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  1. Since 2010, the trypanorhynch tapeworm family Rhinoptericolidae Carvajal & Campbell, 1975 has housed just two distinctive, monotypic genera ( Rhinoptericola Carvajal & Campbell, 1975 and Nataliella Palm, 2010). However, global collections of tapeworms from sharks and rays over the last more than three decades brought to light the need for major revision of the family by suggesting a much greater species-level diversity for the nominal genus Rhinoptericola . Through synonymy and the description of new species, the number of species in the genus is increased from one to eight. A phylogenetic analysis of the D1–D3 gene region of 28S rRNA (28S), including seven of the now nine species of rhinoptericolids, and a broad sampling of the other Trypanobatoida is the first to recover a monophyletic Rhinoptericolidae. In addition to systematic revision, this study allowed for the first evaluation of the degree of intraspecific vs interspecific variation in 28S for adult trypanorhynchs across the various hosts and geographic localities from which they have been reported, suggesting a relatively consistent boundary for Rhinoptericola . It is further suggested that detailed scanning electron microscopy (SEM) images of both the basal and metabasal armatures greatly aid in the interpretation of hook arrangement and shape.more »A schematic to streamline determination of the tentacular surface presented in scanning electron micrographs and line drawings of trypanorhynchs is presented for species with both two and four bothria. In combination, these methodological refinements can now be used as a model to resolve issues of classification and non-monophyly within both major lineages of the Trypanorhyncha. As a result of the taxonomic work, Rhinoptericola megacantha Carvajal & Campbell, 1975 (previously only known from the American cownose ray from the Chesapeake Bay and the Ticon cownose ray from the Gulf of Mexico, Venezuela, and Brazil) is now known from an additional species of cownose ray and a species of stingray, and is revealed to have a transatlantic distribution. Data from SEM suggest a simpler interpretation of hook arrangement in the metabasal armature for Rhinoptercola and—in combination with 28S sequence data—support Shirleyrhynchus Beveridge & Campbell, 1988 (a former rhinoptericolid) as its junior synonym. The three species formerly assigned to Shirleyrhynchus are thus transferred to Rhinoptericola . Data from light microscopy on whole-mounted specimens and histological sections, SEM, and 28S showed the eutetrarhynchid Prochristianella jensenae Schaeffner & Beveridge, 2012b to be morphologically consistent with species of Rhinoptericola and it is thus transferred to the genus. The type series of P. jensenae was determined to be mixed, representing two distinct species which are here redescribed and described as new, respectively. Two additional novel species of Rhinoptericola are described from cownose rays from off Mozambique and the Gulf of California.« less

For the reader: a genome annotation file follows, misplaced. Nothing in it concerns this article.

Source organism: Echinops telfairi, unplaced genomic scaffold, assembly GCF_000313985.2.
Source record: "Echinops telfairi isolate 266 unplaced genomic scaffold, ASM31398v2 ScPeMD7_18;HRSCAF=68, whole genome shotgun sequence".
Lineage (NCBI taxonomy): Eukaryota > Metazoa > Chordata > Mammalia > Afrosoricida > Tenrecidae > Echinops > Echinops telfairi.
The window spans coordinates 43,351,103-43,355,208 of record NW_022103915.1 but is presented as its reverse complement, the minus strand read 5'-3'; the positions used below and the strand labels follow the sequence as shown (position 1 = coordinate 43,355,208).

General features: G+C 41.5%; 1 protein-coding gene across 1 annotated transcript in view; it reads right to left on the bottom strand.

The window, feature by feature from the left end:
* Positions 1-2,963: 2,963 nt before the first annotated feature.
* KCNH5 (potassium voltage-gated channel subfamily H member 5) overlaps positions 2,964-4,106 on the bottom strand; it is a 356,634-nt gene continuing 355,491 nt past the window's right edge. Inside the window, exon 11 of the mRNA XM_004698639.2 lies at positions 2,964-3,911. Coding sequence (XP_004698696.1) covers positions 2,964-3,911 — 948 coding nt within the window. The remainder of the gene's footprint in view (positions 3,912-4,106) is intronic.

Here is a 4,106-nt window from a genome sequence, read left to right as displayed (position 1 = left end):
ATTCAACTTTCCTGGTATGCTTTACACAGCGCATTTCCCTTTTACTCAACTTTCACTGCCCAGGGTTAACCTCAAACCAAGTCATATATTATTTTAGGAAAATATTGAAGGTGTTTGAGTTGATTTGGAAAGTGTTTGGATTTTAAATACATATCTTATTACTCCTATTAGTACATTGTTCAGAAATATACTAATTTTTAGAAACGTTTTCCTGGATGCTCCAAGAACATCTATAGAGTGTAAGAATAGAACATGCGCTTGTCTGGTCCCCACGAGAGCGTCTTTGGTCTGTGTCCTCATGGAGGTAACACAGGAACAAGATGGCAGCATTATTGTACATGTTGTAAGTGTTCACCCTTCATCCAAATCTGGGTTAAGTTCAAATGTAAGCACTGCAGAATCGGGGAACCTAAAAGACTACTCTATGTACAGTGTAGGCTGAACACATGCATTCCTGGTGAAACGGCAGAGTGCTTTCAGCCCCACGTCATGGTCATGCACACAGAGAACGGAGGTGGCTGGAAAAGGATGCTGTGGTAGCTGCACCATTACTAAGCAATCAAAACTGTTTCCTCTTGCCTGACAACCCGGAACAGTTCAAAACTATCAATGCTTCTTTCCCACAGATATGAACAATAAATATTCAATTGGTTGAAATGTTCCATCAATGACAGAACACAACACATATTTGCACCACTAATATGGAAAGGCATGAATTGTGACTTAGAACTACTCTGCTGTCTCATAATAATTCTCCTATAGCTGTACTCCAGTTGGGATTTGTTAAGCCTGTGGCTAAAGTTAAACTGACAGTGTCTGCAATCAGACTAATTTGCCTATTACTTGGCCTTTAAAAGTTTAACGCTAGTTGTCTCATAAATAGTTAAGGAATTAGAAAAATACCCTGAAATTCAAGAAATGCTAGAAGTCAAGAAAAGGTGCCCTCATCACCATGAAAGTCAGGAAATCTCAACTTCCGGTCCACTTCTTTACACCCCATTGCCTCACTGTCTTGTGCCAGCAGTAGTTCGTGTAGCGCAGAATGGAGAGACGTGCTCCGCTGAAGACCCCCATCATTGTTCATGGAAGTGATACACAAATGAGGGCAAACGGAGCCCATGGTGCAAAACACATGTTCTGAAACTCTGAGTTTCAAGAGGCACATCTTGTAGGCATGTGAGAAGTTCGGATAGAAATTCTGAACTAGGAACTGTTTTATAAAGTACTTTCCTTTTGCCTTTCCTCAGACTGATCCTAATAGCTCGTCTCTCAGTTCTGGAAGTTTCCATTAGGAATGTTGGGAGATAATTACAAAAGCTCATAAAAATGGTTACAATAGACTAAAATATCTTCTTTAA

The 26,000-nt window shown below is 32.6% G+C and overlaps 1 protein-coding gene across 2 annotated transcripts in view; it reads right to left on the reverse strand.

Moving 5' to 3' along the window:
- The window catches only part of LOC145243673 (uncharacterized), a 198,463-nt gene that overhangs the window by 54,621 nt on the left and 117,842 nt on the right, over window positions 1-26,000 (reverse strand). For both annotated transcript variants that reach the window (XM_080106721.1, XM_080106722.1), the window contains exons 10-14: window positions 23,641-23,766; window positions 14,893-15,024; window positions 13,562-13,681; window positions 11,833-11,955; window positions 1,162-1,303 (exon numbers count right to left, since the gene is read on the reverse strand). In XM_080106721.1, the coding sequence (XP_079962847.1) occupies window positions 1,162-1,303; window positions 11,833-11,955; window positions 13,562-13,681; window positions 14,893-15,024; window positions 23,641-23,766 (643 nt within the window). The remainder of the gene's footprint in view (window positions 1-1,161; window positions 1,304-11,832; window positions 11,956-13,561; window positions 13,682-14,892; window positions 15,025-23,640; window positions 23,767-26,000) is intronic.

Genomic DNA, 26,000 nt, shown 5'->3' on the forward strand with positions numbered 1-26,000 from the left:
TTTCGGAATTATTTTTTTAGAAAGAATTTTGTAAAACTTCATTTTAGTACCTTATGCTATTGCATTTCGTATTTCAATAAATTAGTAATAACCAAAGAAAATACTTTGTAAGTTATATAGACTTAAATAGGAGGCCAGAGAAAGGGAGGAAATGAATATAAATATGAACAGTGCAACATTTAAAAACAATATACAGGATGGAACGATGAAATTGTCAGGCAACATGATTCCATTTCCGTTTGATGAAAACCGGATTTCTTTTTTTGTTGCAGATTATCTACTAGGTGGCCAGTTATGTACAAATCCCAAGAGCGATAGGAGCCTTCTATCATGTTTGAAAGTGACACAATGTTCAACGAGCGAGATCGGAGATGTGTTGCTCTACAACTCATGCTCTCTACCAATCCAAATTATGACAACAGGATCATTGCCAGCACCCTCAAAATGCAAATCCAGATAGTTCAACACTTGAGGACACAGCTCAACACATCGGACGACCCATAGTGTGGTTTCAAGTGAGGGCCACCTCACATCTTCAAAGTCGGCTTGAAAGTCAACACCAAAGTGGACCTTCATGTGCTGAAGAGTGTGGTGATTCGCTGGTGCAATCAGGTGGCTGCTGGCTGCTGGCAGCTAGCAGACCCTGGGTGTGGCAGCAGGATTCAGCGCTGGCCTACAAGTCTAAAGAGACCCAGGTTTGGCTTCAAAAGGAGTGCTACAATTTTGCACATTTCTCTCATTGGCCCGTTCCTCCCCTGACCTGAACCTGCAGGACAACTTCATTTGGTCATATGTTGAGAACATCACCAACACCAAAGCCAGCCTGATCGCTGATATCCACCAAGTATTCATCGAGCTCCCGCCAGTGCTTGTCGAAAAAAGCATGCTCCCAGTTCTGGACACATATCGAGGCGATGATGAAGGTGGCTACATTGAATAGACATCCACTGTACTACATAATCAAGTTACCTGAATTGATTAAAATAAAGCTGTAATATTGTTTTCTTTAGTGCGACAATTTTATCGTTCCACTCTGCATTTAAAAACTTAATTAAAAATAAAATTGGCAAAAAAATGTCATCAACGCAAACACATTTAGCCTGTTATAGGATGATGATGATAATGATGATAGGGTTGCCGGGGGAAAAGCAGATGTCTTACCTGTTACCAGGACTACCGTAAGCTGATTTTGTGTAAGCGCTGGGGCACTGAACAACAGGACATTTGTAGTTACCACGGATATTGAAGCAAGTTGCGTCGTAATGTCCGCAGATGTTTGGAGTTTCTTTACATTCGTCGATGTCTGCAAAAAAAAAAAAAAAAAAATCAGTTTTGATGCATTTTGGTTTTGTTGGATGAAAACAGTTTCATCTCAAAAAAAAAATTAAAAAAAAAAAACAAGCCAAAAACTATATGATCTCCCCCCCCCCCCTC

2. The Rhoptrobothriidae are one of the more enigmatic families of cestodes of elasmobranchs. Opinions on the taxonomic status of the family’s three original genera (i.e., Myzophyllobothrium, Rhoptrobothrium, and Myzocephalus) have varied over the 115 years since they were erected. Some authors have considered all three valid, others have considered Rhoptrobothrium to be a synonym of Myzopyllobothrium or a genus inquirendum, yet others have considered Myzocephalus to be a synonym of the phyllobothriid genus Thysanocephalum. All three genera were established for specimens collected from eagle rays off Sri Lanka. The erection of Mixophyllobothrium for two specimens from a cowtail stingray off India three decades ago added additional confusion to the situation, with some authors considering it valid and others a synonym of Myzocephalus. These disagreements stem largely from differences in interpretation of the complex morphology of the scolex of members of these genera. Furthermore, with the exception of Rhoptrobothrium comprising four species, each genus is monotypic. All but Rhoptrobothrium has not been considered in detail for nearly a century, largely because of a lack of available material. The taxonomic status of these genera is assessed here based on light and scanning electron microscopy, and molecular data generated from new material collectedmore »from eagle rays off Indonesian and Malaysian Borneo, Japan, Sri Lanka, and Viet Nam. Morphological work indicates that the genera differ largely only in the degree of folding of the four remi that extend from the cephalic peduncle. A molecular phylogeny based on sequence data for the D1–D3 region of the 28S rRNA gene, which include new data for eight specimens of four species, indicates that Myzophyllobothrium, Myzocephalus, and Rhoptrobothrium are not mutually monophyletic. The latter two genera and Mixophyllobothrium are considered synonyms of Myzophyllobothrium and five species are transferred to that genus. Myzophyllobothrium okamuri n. comb. is considered a species inquirendum. Myzophyllobothrium nagasawai n. sp. is described from Aetobatus narutobiei off Japan. Myzophyllobothrium narinari n. comb. is re-described based on newly collected cestodes from the type host and locality (i.e., Aetobatus ocellatus off Sri Lanka). Despite consisting of only a single genus, the family status of the group is retained in recognition of the unusual configuration of the scolex, which bears four biloculate bothridia and four remi extending from the cephalic peduncle. The ordinal placement of the family remains uncertain, but affinities with the Phyllobothriidea, rather than “Tetraphyllidea” are considered.« less